Do I Need a Credit Card?

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A credit card is a plastic or metal card issued by a financial services company, which allows you to temporarily borrow the funds to pay for a product or service. By using the card, you agree to follow certain conditions regarding payment dates, interest and fees.

You’ve probably heard conflicting opinions about getting a credit card. But there’s a good chance that at some point in the future, you may need or want to take out a credit card. Here’s what to consider.

Credit Cards vs. Debit Cards

At first glance, a credit card and a debit card appear nearly identical. They both have an expiration date and generally feature a 16-digit number. But that’s really where the similarities end.

A debit card comes with a four-digit personal identification number. Once you enter your PIN during a purchase, the card immediately draws from funds in your checking account.

In comparison, a credit card gives you access to a line of credit issued by a financial institution. You can access up to a certain credit limit and use the funds for purchases or cash advances.

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Credit cards are also used to build your credit score, while a debit card won’t affect your credit at all. You can also earn points, travel miles and cash rewards for making purchases with a credit card.

What Are the Benefits of Using a Credit Card?

Credit cards sometimes get a bad rap, but there are many advantages to regularly using credit cards.

Here are some of the biggest benefits to consider:

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Should You Get a Credit Card?

While credit cards come with many benefits, they do often come with very high interest rates as well. So taking out a credit card won’t be the right choice for everyone. That being said, getting a credit card could be a good choice in the following situations:

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What To Consider Before Opening a Credit Card

Before opening a credit card, consider whether or not it’s the right choice given your situation. For instance, if you have a history of racking up credit card debt, getting one may not be a good idea.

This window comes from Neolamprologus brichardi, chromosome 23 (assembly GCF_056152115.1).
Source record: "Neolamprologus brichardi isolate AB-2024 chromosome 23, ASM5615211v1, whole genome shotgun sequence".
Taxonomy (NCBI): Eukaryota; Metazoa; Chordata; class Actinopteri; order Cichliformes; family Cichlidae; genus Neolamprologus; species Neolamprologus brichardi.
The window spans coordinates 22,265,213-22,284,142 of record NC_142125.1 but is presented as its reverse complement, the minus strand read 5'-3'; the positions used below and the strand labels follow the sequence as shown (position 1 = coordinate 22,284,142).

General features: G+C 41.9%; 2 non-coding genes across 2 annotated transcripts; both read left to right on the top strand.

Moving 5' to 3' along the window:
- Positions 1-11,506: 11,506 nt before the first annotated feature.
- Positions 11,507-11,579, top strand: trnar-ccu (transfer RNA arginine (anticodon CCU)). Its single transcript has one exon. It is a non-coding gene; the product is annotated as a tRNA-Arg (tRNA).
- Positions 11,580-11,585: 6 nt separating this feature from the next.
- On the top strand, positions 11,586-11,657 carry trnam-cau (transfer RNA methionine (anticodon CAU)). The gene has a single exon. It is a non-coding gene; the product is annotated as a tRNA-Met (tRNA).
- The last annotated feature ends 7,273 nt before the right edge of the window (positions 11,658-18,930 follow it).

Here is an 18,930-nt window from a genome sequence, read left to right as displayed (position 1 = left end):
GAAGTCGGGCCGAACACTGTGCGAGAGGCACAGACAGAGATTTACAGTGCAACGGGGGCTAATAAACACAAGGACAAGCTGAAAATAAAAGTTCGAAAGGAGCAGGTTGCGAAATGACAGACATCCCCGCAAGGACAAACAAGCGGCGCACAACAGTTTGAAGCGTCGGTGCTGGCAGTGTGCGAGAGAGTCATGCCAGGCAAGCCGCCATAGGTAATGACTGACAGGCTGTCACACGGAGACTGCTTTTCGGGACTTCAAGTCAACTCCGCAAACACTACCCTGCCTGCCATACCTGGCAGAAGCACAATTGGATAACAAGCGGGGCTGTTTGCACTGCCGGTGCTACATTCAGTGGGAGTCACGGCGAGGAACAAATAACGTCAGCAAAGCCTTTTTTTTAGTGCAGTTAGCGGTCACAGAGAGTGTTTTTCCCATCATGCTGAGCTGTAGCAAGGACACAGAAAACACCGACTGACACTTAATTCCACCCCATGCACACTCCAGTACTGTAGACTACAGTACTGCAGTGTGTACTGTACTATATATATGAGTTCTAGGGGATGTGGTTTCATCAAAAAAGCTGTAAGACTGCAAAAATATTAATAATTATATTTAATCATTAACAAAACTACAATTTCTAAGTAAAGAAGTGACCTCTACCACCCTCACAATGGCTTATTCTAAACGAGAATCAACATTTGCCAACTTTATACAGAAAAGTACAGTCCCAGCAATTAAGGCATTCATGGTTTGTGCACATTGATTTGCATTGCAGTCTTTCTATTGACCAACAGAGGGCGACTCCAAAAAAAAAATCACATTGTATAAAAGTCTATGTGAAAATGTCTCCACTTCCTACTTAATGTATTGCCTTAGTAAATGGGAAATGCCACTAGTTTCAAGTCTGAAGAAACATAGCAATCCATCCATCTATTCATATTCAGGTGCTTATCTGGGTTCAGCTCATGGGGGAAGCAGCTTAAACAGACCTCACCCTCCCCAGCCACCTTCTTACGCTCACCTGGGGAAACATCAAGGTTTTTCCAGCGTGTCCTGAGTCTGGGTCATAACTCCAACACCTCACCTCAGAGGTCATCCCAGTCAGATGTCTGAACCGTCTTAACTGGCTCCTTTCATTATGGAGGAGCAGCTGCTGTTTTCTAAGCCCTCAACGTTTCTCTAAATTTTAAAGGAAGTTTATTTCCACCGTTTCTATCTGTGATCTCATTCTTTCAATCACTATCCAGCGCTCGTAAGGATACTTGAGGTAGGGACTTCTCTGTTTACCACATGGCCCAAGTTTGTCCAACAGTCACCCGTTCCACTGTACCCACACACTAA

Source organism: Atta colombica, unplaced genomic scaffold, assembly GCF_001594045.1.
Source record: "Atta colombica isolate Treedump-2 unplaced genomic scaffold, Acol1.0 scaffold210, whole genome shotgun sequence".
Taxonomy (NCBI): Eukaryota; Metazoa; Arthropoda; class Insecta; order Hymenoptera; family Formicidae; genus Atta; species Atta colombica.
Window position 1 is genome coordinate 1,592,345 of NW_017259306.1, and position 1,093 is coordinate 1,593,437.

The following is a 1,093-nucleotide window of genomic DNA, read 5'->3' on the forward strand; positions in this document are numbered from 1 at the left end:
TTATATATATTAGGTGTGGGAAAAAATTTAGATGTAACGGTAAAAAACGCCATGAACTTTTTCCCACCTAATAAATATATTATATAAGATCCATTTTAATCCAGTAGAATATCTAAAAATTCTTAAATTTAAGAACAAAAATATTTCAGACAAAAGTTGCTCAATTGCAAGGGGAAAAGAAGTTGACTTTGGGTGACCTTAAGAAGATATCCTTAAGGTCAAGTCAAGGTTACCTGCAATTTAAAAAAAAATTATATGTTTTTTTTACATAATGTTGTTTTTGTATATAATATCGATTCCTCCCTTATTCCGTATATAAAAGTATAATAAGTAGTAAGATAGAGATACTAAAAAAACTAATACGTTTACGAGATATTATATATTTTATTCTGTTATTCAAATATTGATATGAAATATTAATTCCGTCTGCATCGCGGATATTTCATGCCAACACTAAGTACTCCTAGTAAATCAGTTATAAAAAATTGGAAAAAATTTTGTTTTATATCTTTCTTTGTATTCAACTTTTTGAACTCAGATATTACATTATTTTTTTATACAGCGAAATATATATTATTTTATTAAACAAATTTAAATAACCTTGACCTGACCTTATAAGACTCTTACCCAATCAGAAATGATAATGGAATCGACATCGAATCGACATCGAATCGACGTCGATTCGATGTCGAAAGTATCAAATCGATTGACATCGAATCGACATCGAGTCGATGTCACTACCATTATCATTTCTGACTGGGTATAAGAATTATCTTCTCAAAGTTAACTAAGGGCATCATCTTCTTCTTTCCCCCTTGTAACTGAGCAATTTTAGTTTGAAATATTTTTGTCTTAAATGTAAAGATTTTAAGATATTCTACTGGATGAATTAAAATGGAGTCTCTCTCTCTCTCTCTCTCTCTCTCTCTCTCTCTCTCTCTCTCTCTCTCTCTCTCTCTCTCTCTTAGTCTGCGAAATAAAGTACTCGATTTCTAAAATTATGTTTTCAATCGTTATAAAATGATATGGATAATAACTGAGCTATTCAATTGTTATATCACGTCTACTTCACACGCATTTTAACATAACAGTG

After all, using a credit card will only help build your credit score if you use your credit line wisely and make monthly payments in full and on time. For the sake of your financial future, you should only take out a credit card if you can use it responsibly.

You should also consider what kind of rates you qualify for and what types of fees you can expect to pay, including annual fees, late fees and foreign transaction fees. Legally, credit card companies have to disclose these charges, so research these fees to make sure you’re getting the best card for your financial situation.

How To Build Credit Without a Credit Card

Using a credit card responsibly can be a great way to build your credit, but it’s not your only option. Here are some alternatives to consider.

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Become an Authorized User

You might consider becoming an authorized user on someone else’s card. This means that you’ll receive access to another person’s line of credit. You can become an authorized user without a credit check, and you’ll receive credit for any payments made on the account. However, if the main credit holder stops making their payments, it could also hurt your credit.

Apply for a Credit-Builder Loan

When you take out a credit-builder loan, the lender will place the full loan amount into a separate account. You’ll then make payments every month until you reach the full balance of the loan. Once the loan is paid, you’ll receive the money back. This is a great way to build credit without spending any extra money.

Apply for an Installment Loan

An installment loan, such as a personal loan, student loan or auto loan, can help you build credit — as long as the lender reports your payment history to the credit reporting agencies.

Ask for Rental History To Be Reported

While home or apartment rental history is not typically reported to credit bureaus, Experian (one of the three major credit bureaus) does allow it. If you have always made your rent payments on time, ask your landlord to report it to Experian, so it can help you build your credit score.